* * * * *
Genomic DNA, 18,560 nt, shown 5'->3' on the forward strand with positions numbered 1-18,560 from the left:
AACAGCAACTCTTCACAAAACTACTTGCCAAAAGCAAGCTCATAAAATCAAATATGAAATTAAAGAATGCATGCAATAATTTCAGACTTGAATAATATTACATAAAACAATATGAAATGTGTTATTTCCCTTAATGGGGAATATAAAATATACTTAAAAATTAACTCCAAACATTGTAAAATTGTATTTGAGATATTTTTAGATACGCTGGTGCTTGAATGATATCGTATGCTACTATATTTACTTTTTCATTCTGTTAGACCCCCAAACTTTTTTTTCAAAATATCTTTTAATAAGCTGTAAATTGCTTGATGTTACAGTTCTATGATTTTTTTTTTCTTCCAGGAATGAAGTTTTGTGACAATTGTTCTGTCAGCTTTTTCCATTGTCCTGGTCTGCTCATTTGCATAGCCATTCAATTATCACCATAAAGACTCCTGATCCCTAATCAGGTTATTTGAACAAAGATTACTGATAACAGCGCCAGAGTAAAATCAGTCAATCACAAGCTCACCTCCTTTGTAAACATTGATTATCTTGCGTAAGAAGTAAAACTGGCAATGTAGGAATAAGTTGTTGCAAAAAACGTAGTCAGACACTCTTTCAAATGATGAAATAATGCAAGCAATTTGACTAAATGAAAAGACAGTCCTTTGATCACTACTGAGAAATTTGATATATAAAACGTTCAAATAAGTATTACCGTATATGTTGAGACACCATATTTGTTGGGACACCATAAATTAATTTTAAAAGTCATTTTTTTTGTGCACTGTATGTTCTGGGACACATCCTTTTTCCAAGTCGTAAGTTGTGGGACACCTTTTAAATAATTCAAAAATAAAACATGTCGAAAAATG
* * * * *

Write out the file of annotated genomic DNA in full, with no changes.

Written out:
Genomic DNA, 18,560 nt, shown 5'->3' on the forward strand with positions numbered 1-18,560 from the left:
AACAGCAACTCTTCACAAAACTACTTGCCAAAAGCAAGCTCATAAAATCAAATATGAAATTAAAGAATGCATGCAATAATTTCAGACTTGAATAATATTACATAAAACAATATGAAATGTGTTATTTCCCTTAATGGGGAATATAAAATATACTTAAAAATTAACTCCAAACATTGTAAAATTGTATTTGAGATATTTTTAGATACGCTGGTGCTTGAATGATATCGTATGCTACTATATTTACTTTTTCATTCTGTTAGACCCCCAAACTTTTTTTTCAAAATATCTTTTAATAAGCTGTAAATTGCTTGATGTTACAGTTCTATGATTTTTTTTTTCTTCCAGGAATGAAGTTTTGTGACAATTGTTCTGTCAGCTTTTTCCATTGTCCTGGTCTGCTCATTTGCATAGCCATTCAATTATCACCATAAAGACTCCTGATCCCTAATCAGGTTATTTGAACAAAGATTACTGATAACAGCGCCAGAGTAAAATCAGTCAATCACAAGCTCACCTCCTTTGTAAACATTGATTATCTTGCGTAAGAAGTAAAACTGGCAATGTAGGAATAAGTTGTTGCAAAAAACGTAGTCAGACACTCTTTCAAATGATGAAATAATGCAAGCAATTTGACTAAATGAAAAGACAGTCCTTTGATCACTACTGAGAAATTTGATATATAAAACGTTCAAATAAGTATTACCGTATATGTTGAGACACCATATTTGTTGGGACACCATAAATTAATTTTAAAAGTCATTTTTTTTGTGCACTGTATGTTCTGGGACACATCCTTTTTCCAAGTCGTAAGTTGTGGGACACCTTTTAAATAATTCAAAAATAAAACATGTCGAAAAATG